A caisson is a structure used in construction and engineering, particularly underwater projects such as bridge or dam construction. Its purpose is to provide a dry, protected environment for workers and construction materials. While water is kept out of the structure, air is allowed in, removing the need for diving equipment and the like. This structure has been used in construction since the 1800s.
Caissons are generally boxlike structures with an open bottom and sometimes, an open top as well. The structure keeps water out of the construction area while its open bottom allows workers to place foundations and piers in the seabed or riverbed. In shallow water, an open caisson is used; its open top allows light and air to enter from above the water line. For deep-water construction, a pneumatic caisson has a closed top; pressurized air is pumped in, and personnel enter and leave through an airlock. Either type has a sharply inclined lower edge, allowing the structure to be deeply embedded in the ground so water cannot seep in.
A caisson must be firmly mounted on a stable foundation for maximum security and efficiency. Engineers prefer a layer of bedrock beneath it. If bedrock is too far beneath the ground, they will sometimes rely on impacted mud or earth, or create an artificial foundation.
With pneumatic caissons, mud, rock and other unwanted materials are brought to the surface through the “muck tube,” which connects to the top of the caisson. Cranes on the surface move this material away from the construction site. The muck tube also helps to stabilize air pressure by releasing excess air. When construction within the structure is completed, the structure can be repositioned to allow work to continue in another location.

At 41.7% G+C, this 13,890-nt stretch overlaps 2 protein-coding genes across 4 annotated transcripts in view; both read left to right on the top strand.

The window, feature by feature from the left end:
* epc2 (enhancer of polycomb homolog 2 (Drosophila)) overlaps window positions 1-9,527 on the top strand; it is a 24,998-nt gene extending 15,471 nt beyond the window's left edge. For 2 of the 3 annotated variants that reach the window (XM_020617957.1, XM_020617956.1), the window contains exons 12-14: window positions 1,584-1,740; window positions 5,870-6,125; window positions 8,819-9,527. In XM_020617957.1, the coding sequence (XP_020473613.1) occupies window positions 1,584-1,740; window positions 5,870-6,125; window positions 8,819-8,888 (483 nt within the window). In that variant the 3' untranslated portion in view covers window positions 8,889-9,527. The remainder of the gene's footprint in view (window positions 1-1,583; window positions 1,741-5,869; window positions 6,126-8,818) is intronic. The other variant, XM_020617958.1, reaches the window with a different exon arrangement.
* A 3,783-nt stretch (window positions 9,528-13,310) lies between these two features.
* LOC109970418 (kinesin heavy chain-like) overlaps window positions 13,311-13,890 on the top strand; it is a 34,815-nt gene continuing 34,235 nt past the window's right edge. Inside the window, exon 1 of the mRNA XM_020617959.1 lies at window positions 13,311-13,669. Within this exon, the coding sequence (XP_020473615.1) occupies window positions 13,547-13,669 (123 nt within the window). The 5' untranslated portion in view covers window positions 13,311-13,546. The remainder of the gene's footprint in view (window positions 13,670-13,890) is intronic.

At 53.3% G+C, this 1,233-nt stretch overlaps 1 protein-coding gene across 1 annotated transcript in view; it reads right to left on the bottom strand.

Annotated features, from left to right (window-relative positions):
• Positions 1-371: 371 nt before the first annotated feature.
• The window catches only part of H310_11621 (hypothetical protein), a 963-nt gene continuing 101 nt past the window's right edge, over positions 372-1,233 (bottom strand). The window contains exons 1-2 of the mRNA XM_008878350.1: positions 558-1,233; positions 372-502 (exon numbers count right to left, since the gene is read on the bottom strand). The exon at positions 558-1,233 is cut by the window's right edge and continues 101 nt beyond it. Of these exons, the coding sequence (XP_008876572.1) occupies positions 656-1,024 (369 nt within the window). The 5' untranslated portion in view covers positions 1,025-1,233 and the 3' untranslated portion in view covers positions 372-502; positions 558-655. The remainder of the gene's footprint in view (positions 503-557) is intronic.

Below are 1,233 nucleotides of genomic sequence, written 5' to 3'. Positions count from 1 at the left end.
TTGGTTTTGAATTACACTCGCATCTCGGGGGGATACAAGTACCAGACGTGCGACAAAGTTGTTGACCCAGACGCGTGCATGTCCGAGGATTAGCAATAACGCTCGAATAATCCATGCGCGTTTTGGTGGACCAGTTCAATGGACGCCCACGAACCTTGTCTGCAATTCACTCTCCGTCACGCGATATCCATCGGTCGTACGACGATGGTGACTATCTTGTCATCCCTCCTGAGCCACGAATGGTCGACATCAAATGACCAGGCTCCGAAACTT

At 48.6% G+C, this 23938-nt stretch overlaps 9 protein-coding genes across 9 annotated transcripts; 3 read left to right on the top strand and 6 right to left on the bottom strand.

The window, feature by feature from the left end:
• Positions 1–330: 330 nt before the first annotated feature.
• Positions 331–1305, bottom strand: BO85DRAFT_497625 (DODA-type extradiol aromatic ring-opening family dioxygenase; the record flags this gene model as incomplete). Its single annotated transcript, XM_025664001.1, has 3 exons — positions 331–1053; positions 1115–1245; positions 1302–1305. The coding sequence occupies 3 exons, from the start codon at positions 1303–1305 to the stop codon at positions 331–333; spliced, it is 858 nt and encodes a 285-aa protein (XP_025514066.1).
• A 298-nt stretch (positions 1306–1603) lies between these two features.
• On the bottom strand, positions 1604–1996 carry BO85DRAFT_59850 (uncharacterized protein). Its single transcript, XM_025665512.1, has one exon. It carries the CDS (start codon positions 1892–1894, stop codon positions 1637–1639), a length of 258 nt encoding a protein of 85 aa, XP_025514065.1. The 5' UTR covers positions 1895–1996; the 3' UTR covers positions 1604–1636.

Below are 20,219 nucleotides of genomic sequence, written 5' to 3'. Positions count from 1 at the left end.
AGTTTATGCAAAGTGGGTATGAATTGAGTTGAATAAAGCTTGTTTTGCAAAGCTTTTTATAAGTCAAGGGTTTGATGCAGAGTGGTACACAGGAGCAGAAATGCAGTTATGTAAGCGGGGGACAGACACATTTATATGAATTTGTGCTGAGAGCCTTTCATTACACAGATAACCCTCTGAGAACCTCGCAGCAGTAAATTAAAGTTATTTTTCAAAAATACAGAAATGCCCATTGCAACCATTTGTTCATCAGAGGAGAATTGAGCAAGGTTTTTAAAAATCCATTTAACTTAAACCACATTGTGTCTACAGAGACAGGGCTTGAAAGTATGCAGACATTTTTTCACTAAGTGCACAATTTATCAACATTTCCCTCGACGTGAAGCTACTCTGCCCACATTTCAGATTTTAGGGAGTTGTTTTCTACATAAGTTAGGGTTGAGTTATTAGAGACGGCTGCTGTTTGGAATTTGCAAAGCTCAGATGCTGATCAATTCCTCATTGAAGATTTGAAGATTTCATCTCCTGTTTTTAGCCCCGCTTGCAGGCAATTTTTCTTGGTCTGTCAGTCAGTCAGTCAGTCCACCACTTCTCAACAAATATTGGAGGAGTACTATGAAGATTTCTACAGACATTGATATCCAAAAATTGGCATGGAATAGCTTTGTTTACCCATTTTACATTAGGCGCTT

Caissons were used in the construction of early U.S. suspension bridges such as the Eads Bridge in St. Louis, Missouri, and the Brooklyn Bridge in New York. Many workers, including Brooklyn Bridge chief engineer Washington Roebling, suffered from what then was called caisson disease; some died. This disease was later discovered to be decompression sickness caused by the human body’s inability to adapt to rapid changes in external pressure. Modern caisson workers compensate for this by gradually returning to the surface, much as deep-sea divers do.
The term caisson also is used to refer to various other engineering and architectural structures. Caisson foundations can be embedded deep beneath the ground in non-aquatic construction. In shipping, caissons filled with water transport ships from one elevation to another in passageways such as canals. In architecture, a caisson is a boxlike structure used in the construction of domes or ceilings and sometimes called a coffer.
The military definition of a caisson also involves a box, one that carries ammunition during battle and the coffin during a military funeral. While different from the engineering type, all these devices share a similar shape.